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Ice Cream Company Settles with EPA on Chemical Safety Violations Thinkstock

Ice Cream Company Settles with EPA on Chemical Safety Violations

Oregon company agrees to improve safeguards to prevent releases of toxic anhydrous ammonia.

The Oregon Ice Cream Co. in a settlement with the EPA agreed to make changes to its facility to prevent the release of toxic anhydrous ammonia at its manufacturing plant in Eugene, Ore.

The company, which makes Alden's Organic Ice Cream, agreed to make safety improvements and upgrade its refrigeration equipment, and pay $55,000 in penalties for violating rules and requirements established to prevent chemical emergencies.

“Our federal rules, by themselves, will not guarantee safety from chemical accidents. Companies that use toxic chemicals need to take responsibility to prevent, prepare for, and respond to emergencies,” said Ed Kowalski, director of EPA’s Pacific Northwest Office of Compliance and Enforcement.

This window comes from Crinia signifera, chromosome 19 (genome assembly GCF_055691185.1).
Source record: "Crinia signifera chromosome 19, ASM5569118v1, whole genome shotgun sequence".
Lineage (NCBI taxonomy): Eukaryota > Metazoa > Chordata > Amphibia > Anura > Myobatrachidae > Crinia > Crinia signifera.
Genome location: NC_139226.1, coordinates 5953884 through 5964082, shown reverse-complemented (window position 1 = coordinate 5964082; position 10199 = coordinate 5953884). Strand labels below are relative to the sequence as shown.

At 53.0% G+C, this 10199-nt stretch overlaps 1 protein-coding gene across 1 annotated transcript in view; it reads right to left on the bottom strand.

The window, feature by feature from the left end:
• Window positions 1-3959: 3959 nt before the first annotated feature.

The EPA found during a 2011 inspection that Oregon Ice Cream Co. was in violation of the federal Clean Air Act’s Risk Management Plan, which protects against the accidental release of hazardous chemicals.

The company did not have an adequate risk management plan or proper safety equipment like leak detection and ventilation on its refrigeration system, which at the time of the EPA inspection contained 10,000 pounds of anhydrous ammonia.

Without the proper safeguards, the company could have released a large amount of ammonia, which can be toxic and harmful if high concentrations are inhaled, into the air.

Oregon Ice Cream Co. has since upgraded its refrigeration equipment and its emergency relieve valve system, installed leak detection systems and an appropriate ventilation system, and improved general safety procedures, the EPA said.

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